they're much harder to squash

Discussion in 'English Only' started by Jardino, Jan 12, 2019.

  1. Jardino

    Jardino Senior Member

    Korean
    Topic
    Nasty little worm, I'll be bound. I have discovered, Miss Honey, during my long career as a teacher that a bad girl is a far more dangerous creature than a bad boy. What's more, they're much harder to squash. Squashing a bad girl is like trying to squash a bluebottle. You bang down on it and the darn thing isn't there. Nasty dirty things, little girls are. Glad I never was one."
    Matilda by Roadl Dahl

    Can you tell me what here squash means?
    Is this <squash verb (PUSH) B2 [ I or T, usually + adv/prep ] to push yourself, a person, or thing into a small space:>?SQUASH | meaning in the Cambridge English Dictionary
     
  2. JulianStuart

    JulianStuart Senior Member

    Sonoma County CA
    English (UK then US)
    You should use the WRF dictionary first :D You can squash something by banging down on it.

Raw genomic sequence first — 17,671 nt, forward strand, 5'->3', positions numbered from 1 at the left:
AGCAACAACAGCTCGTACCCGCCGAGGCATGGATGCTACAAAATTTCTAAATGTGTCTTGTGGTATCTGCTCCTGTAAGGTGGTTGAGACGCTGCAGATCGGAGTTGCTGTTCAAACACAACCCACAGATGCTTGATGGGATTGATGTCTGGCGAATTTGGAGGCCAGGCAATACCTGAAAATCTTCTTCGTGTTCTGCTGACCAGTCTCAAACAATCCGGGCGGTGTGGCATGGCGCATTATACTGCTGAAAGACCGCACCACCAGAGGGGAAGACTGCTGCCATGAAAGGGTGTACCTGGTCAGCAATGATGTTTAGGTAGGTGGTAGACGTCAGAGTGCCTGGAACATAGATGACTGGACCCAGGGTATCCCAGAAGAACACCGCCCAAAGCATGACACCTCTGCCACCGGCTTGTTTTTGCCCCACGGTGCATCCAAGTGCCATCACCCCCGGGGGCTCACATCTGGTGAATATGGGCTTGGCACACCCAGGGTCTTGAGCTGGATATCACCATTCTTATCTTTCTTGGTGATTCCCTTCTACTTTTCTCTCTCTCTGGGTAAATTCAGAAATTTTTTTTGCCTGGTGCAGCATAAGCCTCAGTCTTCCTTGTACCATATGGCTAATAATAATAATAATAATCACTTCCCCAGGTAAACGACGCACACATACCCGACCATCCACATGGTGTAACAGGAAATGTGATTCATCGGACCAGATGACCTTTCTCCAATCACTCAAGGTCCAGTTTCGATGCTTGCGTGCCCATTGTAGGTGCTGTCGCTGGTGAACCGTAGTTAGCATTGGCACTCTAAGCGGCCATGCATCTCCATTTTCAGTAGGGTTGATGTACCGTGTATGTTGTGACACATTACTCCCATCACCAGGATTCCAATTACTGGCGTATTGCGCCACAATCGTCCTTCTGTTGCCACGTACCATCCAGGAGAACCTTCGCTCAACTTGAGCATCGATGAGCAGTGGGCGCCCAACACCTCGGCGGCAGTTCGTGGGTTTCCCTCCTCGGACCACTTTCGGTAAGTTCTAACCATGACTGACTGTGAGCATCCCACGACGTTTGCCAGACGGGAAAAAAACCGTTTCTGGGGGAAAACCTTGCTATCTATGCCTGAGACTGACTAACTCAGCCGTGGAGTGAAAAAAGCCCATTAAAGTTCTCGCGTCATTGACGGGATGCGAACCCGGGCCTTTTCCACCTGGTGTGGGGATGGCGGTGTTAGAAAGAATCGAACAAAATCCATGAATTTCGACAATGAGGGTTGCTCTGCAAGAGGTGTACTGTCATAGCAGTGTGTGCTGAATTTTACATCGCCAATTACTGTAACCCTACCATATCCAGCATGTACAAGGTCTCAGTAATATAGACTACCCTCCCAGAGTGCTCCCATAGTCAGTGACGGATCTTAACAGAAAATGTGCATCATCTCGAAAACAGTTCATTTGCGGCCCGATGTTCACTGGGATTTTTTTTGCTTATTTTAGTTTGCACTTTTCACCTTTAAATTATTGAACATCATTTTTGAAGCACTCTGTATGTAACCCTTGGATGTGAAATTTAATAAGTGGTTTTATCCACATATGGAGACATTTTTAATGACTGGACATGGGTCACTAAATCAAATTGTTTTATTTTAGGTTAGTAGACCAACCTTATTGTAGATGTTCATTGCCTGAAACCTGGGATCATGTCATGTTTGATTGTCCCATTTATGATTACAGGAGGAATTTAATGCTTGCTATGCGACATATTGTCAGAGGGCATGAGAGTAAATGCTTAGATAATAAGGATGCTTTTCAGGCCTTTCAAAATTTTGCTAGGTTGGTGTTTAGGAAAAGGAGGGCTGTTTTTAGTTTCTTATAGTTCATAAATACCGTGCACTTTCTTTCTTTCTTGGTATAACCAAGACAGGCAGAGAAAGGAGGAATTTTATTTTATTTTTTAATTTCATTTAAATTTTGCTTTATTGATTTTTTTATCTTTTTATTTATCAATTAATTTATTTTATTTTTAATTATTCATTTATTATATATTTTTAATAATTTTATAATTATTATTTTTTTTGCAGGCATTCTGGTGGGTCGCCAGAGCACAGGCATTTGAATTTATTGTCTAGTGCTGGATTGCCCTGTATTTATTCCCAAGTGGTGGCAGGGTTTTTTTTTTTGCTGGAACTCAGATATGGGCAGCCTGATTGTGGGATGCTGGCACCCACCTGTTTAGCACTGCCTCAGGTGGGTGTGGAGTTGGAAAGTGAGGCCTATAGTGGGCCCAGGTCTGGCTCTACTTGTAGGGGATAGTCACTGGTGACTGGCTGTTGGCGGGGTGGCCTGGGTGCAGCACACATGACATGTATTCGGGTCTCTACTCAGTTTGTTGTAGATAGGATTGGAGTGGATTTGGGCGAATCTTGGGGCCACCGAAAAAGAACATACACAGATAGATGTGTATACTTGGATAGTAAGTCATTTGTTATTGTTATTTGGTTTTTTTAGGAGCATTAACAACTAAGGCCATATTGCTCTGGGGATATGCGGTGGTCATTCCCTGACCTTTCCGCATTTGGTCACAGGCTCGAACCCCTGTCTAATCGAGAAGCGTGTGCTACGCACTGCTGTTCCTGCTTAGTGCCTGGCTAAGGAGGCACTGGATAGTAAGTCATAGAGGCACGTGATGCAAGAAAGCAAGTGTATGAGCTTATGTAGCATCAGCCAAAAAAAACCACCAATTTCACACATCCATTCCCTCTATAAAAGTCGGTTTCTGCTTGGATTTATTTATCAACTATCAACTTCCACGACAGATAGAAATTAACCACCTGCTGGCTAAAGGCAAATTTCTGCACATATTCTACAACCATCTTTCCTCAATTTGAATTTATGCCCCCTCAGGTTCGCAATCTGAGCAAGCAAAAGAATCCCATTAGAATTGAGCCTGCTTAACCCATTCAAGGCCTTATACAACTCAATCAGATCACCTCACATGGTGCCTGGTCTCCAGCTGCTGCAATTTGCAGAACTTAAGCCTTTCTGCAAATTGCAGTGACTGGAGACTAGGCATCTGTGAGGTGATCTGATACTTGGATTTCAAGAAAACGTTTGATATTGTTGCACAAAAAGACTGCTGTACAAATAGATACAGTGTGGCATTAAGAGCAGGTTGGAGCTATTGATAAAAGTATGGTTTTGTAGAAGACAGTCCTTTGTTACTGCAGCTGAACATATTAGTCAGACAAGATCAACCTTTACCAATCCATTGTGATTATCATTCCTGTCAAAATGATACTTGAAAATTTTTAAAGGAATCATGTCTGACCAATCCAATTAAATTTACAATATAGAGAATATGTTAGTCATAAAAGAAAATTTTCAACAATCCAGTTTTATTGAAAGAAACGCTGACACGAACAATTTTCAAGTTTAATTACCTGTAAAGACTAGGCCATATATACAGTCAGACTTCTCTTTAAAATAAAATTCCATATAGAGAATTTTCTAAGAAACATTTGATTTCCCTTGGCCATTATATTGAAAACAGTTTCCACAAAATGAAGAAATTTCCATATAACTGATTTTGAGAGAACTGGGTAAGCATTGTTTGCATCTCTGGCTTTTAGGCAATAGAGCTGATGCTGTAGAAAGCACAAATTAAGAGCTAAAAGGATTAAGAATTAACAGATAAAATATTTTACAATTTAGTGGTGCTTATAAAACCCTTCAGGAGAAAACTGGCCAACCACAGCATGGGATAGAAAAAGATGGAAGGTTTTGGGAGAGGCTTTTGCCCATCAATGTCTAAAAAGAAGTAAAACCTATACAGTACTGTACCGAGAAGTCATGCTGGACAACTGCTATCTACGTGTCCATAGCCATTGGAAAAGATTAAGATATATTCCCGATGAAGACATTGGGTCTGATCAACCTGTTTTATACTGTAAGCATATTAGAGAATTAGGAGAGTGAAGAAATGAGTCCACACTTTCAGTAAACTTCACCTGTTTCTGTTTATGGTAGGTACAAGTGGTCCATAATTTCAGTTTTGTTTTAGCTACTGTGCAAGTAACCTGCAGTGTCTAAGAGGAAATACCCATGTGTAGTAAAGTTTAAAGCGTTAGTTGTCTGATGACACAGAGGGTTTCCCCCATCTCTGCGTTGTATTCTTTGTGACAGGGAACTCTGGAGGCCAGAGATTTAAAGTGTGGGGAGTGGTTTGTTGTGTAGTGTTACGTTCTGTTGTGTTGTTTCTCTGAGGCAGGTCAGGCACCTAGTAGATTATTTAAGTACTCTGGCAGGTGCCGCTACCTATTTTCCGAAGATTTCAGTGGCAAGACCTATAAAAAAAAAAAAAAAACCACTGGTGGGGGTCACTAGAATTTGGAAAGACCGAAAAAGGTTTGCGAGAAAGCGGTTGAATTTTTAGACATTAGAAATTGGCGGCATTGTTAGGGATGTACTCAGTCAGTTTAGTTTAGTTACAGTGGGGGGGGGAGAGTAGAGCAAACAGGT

squash1 /skwɑʃ, skwɔʃ/ v.
    1. to press into a flat mass; crush:[~ + object]She squashed the spider with her shoe.
     
  3. Jardino

    Jardino Senior Member

    Korean
    Thank you :)
     
  4. velisarius

    velisarius Senior Member

    Greece
    British English (Sussex)
    We don't usually talk about "squashing" a human being, unless there's a context such as a crowded train, bus or plane. I've often been squashed by the person sitting next to me.

    In the sense Dahl has used it here, we might more normally talk about "crushing" someone.
    Whichever word is used, the idea of a teacher deliberately though only metaphorically squashing or crushing a student is nasty.
     

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